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Board of Supervisors of Richmond County v. Rhoads

Supreme Court of Virginia

August 31, 2017

BOARD OF SUPERVISORS OF RICHMOND COUNTY
v.
JANIE L. RHOADS, ET AL.

         FROM THE CIRCUIT COURT OF RICHMOND COUNTY Harry T. Taliaferro, III, Judge

         PRESENT: All the Justices

          OPINION

          S. BERNARD GOODWYN, JUSTICE.

         In this appeal, we consider whether the circuit court erred in applying Code § 15.2-231l(C) and ruling that property owners had a vested right to the use of their property in violation of a zoning ordinance, when more than 60 days elapsed after the zoning administrator issued a determination which allowed that use, and the property owners materially changed their position in good faith reliance upon that determination.

         Background

         Janie Rhoads, Edmund Rhoads, Crystal Rhoads, and Meade Rhoads (collectively, the Rhoadses) own property in Richmond County (the Property).[1] On November 13, 2013, the Rhoadses filed an application for a Zoning Certificate of Compliance (Application) to build a "2-story all unfinished detached garage" (Garage) on the Property, and attached architectural drawings of the proposed Garage. The Richmond County (County) zoning administrator, Morgan Quicke (Quicke), visited the Property, which has a one-story primary dwelling, before checking the box for "Approved" on the Application and signing the Certificate of Compliance (Certificate) on November 18, 2013.[2] The Certificate included instructions regarding how to appeal if the Application was denied. The Rhoadses completed the Garage in June 2014 at a cost of approximately $27, 000.

         In July 2014, Joseph Quesenberry, the new County zoning administrator (Quesenberry), informed the Rhoadses that the previously approved Garage was in violation of Richmond County Zoning Ordinance (Zoning Ordinance) Section 2-3-6 (the Ordinance), because it was taller than the primary structure on the Property. On September 24, 2014, a written notice of zoning violation was sent to the Rhoadses, advising them that the Garage was in violation of the Ordinance (Notice).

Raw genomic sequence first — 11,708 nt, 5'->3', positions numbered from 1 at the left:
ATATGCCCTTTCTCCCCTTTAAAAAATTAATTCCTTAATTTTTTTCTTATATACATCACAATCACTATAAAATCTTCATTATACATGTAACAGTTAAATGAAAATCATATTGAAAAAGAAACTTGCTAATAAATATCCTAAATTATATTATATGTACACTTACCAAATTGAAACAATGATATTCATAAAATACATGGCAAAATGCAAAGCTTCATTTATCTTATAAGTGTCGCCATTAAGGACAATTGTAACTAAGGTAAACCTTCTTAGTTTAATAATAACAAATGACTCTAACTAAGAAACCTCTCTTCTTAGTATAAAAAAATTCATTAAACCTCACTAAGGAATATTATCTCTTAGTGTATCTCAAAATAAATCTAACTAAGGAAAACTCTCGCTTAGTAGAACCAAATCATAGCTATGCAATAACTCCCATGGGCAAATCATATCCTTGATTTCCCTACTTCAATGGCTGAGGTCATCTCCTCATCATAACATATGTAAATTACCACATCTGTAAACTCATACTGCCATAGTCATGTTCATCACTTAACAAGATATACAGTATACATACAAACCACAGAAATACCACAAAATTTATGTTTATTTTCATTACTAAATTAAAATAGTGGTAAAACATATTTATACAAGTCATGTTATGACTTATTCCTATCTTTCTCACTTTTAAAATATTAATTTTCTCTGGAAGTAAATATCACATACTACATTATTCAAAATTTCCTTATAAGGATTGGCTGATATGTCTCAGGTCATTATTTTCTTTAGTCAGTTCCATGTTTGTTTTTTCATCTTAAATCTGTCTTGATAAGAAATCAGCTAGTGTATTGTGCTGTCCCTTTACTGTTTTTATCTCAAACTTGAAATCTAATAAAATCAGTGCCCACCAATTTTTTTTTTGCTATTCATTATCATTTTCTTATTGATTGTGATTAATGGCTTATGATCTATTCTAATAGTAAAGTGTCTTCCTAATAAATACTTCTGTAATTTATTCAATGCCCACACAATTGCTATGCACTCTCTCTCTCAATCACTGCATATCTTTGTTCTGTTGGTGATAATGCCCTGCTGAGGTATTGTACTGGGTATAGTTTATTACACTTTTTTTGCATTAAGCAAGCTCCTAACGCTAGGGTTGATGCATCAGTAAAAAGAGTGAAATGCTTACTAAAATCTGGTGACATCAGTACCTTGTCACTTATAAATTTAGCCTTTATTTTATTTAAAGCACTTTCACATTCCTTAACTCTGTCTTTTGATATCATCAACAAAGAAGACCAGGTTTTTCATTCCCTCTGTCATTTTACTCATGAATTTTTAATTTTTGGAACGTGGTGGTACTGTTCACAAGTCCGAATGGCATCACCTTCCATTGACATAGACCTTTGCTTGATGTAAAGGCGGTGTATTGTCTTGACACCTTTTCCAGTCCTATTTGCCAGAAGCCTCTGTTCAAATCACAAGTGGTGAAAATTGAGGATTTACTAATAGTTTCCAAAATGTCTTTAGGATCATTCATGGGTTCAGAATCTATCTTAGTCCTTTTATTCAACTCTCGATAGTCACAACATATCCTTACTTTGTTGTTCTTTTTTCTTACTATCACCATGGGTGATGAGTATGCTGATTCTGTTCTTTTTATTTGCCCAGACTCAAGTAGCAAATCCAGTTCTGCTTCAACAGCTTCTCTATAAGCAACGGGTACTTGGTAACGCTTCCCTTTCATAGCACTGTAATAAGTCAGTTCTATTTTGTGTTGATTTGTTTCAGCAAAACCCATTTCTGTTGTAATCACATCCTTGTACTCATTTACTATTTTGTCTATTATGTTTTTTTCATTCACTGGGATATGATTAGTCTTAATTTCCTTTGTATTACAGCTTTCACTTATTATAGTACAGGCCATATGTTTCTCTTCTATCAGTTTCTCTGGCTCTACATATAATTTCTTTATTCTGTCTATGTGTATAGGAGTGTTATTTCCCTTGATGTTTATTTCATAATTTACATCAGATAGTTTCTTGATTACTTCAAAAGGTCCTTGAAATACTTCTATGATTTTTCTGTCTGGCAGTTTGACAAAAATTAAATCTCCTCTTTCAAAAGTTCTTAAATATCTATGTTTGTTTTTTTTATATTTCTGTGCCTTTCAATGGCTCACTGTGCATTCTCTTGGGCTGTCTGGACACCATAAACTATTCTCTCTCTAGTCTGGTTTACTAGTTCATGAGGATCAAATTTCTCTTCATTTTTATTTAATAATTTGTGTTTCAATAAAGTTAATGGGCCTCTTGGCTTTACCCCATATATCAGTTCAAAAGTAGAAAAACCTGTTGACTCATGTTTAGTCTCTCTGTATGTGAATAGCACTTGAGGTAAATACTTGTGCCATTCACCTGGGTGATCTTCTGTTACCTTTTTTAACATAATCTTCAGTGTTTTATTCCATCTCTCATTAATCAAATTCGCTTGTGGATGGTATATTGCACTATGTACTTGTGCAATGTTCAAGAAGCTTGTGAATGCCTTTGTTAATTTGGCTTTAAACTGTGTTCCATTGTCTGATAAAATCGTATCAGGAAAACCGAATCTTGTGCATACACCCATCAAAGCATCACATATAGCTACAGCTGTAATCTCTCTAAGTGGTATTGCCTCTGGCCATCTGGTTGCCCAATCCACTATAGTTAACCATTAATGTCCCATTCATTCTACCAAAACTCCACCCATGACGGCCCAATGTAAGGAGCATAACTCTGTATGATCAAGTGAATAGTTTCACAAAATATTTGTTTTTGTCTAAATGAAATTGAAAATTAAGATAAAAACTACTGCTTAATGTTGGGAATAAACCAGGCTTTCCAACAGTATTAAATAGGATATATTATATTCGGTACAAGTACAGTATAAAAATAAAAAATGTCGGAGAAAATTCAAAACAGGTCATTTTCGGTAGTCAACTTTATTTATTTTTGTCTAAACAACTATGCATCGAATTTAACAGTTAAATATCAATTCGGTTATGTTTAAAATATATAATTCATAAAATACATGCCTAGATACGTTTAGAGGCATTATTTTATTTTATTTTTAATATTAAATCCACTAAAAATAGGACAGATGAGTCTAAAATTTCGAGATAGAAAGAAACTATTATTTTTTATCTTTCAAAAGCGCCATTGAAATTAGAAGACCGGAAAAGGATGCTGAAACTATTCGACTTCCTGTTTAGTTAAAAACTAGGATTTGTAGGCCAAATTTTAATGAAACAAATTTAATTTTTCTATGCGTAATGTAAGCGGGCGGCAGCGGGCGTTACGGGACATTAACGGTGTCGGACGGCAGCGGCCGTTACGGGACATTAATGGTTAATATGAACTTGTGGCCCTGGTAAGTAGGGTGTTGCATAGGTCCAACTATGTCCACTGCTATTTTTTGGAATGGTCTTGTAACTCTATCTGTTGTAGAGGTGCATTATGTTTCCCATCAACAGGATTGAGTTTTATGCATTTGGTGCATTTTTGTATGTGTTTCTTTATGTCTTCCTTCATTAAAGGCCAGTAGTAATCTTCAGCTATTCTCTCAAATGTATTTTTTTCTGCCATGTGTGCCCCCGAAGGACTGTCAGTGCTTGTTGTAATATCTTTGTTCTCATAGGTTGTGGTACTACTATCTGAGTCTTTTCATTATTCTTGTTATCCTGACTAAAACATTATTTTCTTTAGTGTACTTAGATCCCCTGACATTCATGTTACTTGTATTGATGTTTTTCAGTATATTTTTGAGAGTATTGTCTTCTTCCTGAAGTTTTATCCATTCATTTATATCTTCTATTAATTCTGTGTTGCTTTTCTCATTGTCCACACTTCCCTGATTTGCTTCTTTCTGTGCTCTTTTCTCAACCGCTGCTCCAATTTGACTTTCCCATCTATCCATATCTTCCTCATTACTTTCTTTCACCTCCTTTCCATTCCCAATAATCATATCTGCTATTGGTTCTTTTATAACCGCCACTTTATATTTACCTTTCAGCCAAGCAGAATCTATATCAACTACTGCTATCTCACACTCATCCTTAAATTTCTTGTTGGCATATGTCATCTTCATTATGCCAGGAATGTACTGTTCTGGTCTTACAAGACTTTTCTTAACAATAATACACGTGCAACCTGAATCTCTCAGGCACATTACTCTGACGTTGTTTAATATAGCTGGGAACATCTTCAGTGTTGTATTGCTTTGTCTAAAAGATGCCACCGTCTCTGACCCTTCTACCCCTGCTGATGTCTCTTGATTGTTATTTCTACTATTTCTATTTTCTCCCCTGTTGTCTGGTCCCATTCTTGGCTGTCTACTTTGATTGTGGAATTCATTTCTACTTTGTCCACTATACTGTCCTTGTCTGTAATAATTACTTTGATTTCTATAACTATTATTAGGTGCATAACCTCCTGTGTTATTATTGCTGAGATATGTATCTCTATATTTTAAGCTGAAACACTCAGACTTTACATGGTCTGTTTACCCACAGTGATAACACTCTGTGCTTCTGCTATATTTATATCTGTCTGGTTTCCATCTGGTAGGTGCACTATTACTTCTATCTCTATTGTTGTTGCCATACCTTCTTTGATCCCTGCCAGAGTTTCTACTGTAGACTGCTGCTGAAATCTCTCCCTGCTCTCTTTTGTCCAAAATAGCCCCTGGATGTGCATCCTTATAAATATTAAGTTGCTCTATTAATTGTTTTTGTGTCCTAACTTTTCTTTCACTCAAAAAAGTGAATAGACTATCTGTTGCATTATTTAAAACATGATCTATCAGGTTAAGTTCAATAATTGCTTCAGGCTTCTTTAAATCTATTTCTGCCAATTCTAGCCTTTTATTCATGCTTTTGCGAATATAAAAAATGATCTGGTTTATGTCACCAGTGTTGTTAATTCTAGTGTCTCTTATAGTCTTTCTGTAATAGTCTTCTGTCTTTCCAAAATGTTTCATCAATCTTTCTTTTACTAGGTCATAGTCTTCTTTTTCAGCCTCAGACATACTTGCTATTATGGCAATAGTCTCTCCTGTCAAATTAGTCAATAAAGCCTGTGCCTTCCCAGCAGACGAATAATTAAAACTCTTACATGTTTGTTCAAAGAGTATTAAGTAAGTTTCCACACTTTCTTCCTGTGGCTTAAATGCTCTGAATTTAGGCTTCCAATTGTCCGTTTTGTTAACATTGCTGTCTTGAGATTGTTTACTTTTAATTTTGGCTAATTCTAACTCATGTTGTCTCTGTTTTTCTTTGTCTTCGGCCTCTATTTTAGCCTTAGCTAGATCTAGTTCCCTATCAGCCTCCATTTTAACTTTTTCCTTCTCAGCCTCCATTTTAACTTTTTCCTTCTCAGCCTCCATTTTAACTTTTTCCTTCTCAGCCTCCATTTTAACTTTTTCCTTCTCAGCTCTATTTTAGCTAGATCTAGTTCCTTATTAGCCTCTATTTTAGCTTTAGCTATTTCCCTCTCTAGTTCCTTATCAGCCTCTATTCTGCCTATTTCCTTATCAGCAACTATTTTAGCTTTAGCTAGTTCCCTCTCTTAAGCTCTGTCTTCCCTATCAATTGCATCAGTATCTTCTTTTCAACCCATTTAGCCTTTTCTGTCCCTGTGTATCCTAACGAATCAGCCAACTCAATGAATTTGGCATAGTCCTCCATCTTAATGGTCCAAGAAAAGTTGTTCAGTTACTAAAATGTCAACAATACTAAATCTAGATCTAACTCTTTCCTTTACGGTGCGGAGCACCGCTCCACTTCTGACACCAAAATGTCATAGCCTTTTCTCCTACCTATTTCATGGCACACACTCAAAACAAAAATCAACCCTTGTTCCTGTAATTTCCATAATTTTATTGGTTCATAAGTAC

The Rhoadses appealed the Notice to the County Board of Zoning Appeals (BZA) by letter dated October 13, 2014. The stated grounds for the appeal were that the Rhoadses had received a Certificate of Compliance signed by the County's zoning administrator, the Rhoadses had relied upon the Certificate in building the Garage, and, under Code § 15.2-2311(C), their "rights [had] vested and the permits for erection of the [Garage] are not subject to revocation or reversal." The BZA denied the Rhoadses' appeal, and affirmed Quesenberry's decision that the Garage violated the Ordinance.

         On February 23, 2015, pursuant to Code § 15.2-2314, the Rhoadses appealed the BZA's decision by filing a petition for certiorari in the Circuit Court of Richmond County (Rhoadses' Appeal). The County Board of Supervisors (Board) filed an answer to the Rhoadses' Appeal and also filed a complaint for declaratory and injunctive relief against the Rhoadses, requesting a declaration that the Garage is in violation of the Ordinance and an injunction to prevent the continued violation of the Ordinance (Board Case).

         On October 19, 2015, the circuit court held an ore tenus hearing to address both the Rhoadses' Appeal and the Board Case, and admitted into evidence a joint stipulation of undisputed facts and evidence regarding the history of the Property and the Garage project. The Rhoadses stipulated that the Garage violated the Ordinance, but for the approval of the zoning administrator, and the Board stipulated that Quicke visited the Property in September 2013, and "knew, as of that site visit, that the primary structure was one-story in height."

         Meade Rhoads testified that, prior to beginning the Garage project, he and his contractor met with the County code compliance officer at the Property, and the code compliance officer suggested a two-story garage. The two-story Garage design was submitted in the Application, for the zoning administrator's approval. Quicke acknowledged that the Application showed a 14 by 32 feet, two-story garage, but testified that he did not read the Application or look at the plan attached to the Application before signing the Certificate, in his capacity as the County's zoning administrator. After receiving the Certificate, the Rhoadses built the Garage, according to the plans approved by the Certificate.

         The Rhoadses asserted that the BZA erred by failing to find that their rights, in the zoning administrator's initial determination, vested pursuant to Code § 15.2-2311(C). The Board asserted that Code § 15.2-2311(C) did not apply and that the BZA's decision should be affirmed.

         On May 18, 2016, the circuit court entered its final order in both cases and held that "Code § 15.2-231l(C) applies, and the Rhoads[es] have established their entitlement to relief under that provision." Accordingly, the circuit court reversed the BZA decision, and entered judgment in favor of the Rhoadses in the Rhoadses' Appeal. It also denied the Board's requests for ...


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